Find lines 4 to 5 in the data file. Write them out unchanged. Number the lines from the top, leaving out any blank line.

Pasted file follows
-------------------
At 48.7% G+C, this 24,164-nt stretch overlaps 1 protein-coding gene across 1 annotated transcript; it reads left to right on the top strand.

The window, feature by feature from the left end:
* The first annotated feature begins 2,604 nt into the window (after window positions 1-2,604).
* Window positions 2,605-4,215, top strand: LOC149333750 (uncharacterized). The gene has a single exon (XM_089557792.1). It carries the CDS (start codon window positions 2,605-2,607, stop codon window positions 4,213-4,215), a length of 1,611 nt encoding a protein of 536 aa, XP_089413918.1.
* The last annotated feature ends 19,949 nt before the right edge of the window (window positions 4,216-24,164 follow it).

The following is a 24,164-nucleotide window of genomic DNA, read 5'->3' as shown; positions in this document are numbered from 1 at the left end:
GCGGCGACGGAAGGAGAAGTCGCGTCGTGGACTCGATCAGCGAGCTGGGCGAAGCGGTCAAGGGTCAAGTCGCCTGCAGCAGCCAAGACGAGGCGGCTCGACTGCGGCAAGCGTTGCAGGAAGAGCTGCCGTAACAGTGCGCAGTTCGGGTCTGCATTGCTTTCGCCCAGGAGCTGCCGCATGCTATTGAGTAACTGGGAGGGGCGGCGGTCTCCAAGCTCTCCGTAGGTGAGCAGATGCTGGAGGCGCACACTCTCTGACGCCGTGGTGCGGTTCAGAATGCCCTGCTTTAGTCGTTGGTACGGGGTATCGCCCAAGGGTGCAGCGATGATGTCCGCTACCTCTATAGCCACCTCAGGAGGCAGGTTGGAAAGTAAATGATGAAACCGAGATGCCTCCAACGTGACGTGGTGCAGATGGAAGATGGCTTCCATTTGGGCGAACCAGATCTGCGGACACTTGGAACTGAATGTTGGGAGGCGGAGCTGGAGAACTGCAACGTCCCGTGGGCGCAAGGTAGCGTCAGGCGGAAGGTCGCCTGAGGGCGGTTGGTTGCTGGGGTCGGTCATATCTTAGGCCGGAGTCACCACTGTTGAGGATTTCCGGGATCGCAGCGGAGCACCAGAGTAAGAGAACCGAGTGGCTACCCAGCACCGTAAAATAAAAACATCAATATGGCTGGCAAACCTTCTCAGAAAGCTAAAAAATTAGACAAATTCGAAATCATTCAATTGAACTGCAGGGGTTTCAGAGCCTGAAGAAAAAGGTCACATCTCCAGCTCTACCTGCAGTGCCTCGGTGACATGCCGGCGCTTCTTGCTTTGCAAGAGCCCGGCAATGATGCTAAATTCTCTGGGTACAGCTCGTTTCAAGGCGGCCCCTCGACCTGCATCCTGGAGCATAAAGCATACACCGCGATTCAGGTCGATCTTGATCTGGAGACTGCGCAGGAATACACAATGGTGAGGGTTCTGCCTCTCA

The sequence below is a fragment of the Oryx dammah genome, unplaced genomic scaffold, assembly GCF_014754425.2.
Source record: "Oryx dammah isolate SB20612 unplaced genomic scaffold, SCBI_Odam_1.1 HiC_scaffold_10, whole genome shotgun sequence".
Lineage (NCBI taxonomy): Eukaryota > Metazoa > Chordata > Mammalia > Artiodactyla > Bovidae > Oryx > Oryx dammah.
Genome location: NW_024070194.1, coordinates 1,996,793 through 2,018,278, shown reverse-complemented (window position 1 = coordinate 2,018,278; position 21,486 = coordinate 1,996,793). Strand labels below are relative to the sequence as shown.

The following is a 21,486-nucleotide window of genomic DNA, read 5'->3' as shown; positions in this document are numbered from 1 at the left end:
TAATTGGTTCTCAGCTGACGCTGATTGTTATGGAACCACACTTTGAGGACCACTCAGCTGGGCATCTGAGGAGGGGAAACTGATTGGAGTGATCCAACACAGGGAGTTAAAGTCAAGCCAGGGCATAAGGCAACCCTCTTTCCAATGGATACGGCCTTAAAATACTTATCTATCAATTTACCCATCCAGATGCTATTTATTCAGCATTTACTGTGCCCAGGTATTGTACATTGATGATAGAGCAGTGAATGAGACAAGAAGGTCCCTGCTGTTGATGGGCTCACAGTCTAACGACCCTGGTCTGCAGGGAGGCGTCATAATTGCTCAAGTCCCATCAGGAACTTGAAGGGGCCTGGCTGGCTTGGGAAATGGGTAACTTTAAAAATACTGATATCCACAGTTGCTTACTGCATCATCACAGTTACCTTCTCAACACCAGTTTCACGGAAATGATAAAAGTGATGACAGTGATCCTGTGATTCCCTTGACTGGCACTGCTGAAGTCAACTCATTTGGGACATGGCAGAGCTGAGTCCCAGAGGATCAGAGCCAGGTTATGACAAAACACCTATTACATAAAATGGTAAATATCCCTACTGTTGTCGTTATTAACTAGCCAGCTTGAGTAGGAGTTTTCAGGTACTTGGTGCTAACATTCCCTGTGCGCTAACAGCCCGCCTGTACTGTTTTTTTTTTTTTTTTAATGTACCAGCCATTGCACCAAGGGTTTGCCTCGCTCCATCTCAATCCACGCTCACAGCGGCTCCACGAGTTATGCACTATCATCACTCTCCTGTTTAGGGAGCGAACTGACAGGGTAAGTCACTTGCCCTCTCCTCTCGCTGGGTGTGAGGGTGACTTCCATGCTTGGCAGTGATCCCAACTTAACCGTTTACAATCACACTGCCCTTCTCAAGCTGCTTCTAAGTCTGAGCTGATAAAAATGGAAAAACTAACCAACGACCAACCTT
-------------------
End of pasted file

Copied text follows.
* Window positions 2,605-4,215, top strand: LOC149333750 (uncharacterized). The gene has a single exon (XM_089557792.1). It carries the CDS (start codon window positions 2,605-2,607, stop codon window positions 4,213-4,215), a length of 1,611 nt encoding a protein of 536 aa, XP_089413918.1.
* The last annotated feature ends 19,949 nt before the right edge of the window (window positions 4,216-24,164 follow it).